Greetings! I don't know how many of you reading this are teachers of poetry -- whether regularly or occasionally, whether as literature or as a writing practice, whether in a school setting or beyond the walls of the traditional classroom -- but I am talking to you. There's a new book available that you might be interested in reading. It's called Poets on Teaching: A Sourcebook, and it was edited by Joshua Marie Wilkinson. It is full of micro-essays by poets who teach poetry, including Cole Swensen, Dawn Lundy Martin, Peter Gizzi, Brenda Hillman, Aimee Nezhukumatathil, Jed Rasula, Sueyeun Juliette Lee, Ada Limon, Matthew Zapruder, and C. S. Giscombe, just as a sampler (and there are many more!). What is interesting to me about this collection is that, as it says on the back cover, it isn't "narrowly concerned with how to read poetry or how to write poetry," but rather "with teaching poetry." This means, among things, that it's not a book of writing prompts, although there are certainly several of those to be found in its pages, nor is a series of close readings of specific poems.
Instead, it's a book in which smart, creative people who themselves write poetry are sharing with us their philosophies, their concerns, their strategies, their anxieties, and their aha!-moments related to the ways they approach teaching students to engage with poetry. I have been reading around in this book since it arrived in the mail a week or so ago, and I keep finding myself nodding, or saying "hmmm...," or flipping the page quickly to see what's next, or laughing, and generally feeling my brain expand with new ideas and ways of thinking about this effort to pass on a passion for poetry.
Here are a few lines that have caught my attention and held it:
- "[F]or me the poem is an animal. It's imperfect, asymmetrical. Rules and laws are probably good for it, but it has a mind of its own. It can get across the room even when one leg is shorter than the other, even when it has no legs." Terrance Hayes
- "What happens when markedly different kinds of subjects/tones/discourses come into contact? Sparks may fly. Maybe B doesn't come after A. Maybe X does. Then you have an ax." Rae Armantrout
- "Ironically, though contemporary poets who are also teachers (myself included) seem to like to talk about materiality, they tend to avoid discussions of product. We valorize process over product, as if the product, the evidence of process, is an unfortunate outcome of writing. But there is a product, and it is important. There are books, and most of us like them." Sasha Steensen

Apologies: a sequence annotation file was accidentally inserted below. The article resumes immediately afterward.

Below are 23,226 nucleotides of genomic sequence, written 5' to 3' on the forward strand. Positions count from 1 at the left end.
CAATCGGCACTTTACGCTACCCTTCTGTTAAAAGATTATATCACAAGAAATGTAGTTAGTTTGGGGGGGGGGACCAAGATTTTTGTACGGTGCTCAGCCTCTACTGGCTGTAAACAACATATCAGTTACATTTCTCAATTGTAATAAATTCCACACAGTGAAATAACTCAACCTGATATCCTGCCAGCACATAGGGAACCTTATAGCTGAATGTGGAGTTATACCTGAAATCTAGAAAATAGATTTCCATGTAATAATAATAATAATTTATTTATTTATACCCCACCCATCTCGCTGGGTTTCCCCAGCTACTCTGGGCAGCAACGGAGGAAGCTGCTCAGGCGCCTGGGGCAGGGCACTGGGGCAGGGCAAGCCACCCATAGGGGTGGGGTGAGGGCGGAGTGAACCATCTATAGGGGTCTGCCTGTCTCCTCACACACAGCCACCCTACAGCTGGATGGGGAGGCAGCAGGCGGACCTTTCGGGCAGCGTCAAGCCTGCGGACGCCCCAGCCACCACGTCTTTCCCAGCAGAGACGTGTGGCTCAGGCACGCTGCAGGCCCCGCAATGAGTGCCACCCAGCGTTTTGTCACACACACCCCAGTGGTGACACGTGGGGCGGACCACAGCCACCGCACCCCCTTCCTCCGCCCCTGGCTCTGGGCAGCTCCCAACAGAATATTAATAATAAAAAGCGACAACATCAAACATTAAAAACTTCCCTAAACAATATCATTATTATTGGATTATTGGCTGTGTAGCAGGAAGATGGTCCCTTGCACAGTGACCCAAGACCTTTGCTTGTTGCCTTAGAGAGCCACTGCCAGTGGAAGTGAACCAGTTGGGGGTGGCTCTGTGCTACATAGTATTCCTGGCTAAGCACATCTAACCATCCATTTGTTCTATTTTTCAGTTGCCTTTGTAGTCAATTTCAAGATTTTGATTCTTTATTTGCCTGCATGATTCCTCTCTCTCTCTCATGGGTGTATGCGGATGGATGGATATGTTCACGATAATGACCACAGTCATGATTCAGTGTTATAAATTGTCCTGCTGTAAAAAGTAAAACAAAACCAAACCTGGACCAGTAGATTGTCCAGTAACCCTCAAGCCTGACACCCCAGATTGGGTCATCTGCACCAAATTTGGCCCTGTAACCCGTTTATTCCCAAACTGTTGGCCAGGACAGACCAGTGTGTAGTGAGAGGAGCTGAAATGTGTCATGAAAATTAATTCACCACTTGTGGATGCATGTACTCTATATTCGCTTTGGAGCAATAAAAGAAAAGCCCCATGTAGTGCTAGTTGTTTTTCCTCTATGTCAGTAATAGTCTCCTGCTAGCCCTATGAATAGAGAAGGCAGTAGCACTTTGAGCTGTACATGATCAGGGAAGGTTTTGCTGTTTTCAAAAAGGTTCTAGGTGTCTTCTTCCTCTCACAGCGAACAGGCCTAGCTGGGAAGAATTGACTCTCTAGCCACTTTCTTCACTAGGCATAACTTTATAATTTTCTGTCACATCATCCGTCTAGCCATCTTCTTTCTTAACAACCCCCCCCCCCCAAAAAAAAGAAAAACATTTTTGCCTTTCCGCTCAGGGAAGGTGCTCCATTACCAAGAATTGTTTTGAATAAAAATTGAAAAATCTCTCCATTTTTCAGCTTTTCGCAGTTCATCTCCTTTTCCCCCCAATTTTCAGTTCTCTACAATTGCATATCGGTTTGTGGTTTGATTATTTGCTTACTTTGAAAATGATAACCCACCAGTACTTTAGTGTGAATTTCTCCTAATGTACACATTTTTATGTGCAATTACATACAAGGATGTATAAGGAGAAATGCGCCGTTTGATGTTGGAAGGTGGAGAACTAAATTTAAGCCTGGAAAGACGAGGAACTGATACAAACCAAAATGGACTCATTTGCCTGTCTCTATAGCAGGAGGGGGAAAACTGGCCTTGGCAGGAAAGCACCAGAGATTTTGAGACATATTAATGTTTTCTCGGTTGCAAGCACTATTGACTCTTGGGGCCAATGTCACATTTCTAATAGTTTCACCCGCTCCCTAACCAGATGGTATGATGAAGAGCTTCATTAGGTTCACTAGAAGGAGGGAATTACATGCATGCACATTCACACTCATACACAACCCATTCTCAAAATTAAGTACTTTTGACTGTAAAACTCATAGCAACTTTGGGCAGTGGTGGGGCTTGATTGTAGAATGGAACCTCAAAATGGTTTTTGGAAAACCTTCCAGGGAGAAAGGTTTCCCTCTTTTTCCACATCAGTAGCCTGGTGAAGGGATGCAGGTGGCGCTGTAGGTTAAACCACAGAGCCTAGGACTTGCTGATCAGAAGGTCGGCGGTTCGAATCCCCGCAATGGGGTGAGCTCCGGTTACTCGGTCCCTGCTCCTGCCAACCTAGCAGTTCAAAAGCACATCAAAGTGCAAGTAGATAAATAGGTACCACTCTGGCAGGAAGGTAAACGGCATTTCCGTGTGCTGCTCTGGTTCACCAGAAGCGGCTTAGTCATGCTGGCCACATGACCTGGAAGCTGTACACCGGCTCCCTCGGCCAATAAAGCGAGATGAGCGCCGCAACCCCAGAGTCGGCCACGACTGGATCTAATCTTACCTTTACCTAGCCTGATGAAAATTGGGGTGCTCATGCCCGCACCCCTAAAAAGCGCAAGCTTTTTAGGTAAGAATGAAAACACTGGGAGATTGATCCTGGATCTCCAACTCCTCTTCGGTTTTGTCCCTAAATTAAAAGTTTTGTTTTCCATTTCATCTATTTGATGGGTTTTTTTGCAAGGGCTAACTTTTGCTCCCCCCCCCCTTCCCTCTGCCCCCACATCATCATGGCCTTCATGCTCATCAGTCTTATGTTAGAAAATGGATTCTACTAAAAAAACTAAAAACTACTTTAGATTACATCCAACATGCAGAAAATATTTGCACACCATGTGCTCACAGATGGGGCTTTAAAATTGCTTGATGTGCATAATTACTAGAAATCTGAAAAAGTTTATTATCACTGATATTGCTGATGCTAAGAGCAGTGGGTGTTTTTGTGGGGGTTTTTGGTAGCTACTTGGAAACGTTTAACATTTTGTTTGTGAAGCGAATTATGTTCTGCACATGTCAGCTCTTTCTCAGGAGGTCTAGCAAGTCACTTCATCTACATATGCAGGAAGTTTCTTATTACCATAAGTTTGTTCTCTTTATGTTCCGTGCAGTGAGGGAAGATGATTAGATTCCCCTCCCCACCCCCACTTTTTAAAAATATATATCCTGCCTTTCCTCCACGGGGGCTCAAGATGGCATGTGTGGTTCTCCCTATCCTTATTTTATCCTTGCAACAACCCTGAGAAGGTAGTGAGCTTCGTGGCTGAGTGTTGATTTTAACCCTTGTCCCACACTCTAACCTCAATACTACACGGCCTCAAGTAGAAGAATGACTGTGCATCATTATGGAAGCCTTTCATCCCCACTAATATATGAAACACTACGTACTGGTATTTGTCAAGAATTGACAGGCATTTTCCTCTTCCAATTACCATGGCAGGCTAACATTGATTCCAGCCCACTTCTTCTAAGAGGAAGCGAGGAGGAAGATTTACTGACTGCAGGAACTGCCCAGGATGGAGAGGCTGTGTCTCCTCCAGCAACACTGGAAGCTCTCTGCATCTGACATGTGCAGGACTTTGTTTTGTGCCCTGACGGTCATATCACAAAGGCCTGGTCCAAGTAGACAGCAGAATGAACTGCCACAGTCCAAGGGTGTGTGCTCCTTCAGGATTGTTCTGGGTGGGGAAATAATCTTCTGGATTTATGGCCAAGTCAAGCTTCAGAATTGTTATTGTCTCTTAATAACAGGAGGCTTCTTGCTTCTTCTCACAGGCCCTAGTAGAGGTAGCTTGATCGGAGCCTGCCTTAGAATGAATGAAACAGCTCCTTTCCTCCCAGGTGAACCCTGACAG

- "Working with hundreds of kids taught me that the weird and fascinating panoply of knowledge the mind receives in American grade schools -- marine life, volcanoes, planets, numbers, colors -- as well as neighboring streets, music, food, and the grandparents' donkey in Mexico are completely equal and exciting and allowable phenomena within a child's poem. The borders aren't there." Karen Volkman
- "One student of mind likened the workshop to sitting meditation where you are chanting in Japanese, and you don't know why you are doing it, but when you are done you are centered and energized." Hoa Nguyen
The lines I've chosen are neither random nor representative, but they give you some sense of the ways one's teaching practice might be enlivened simply by reading and thinking along with the writers of these essays. There are some naysayers among them, who are skeptical about whether creative writing, in particular, can be taught -- food for thought. Overviews of successful class meetings or syllabi are shared. And, yes, there are particular prompts and exercises outlined, including a number of ways to play with "translation" and even more ways to experiement with the sonnet. Mostly, I think of it as a window in on a whole slew of poets' classrooms, through which I can glimpse the vast range of options available to me as a teacher of poetry myself. You might want to check it out. (If you stumble across an essay by one Evie Shockley, just skip it and don't come back until you've exhausted all the other lovely possibilities in the collection!)
As you may have noticed, I've included links from each poet's name to a site on the web where you can take a look at a poem or two that s/he has written. I thought it would be nice to offer an easy route into the work of one or more poets who might be new to some of you. These links will be a special treat for people who are interested in or curious about poetry that veers away from the more conventional styles. Enjoy! Free!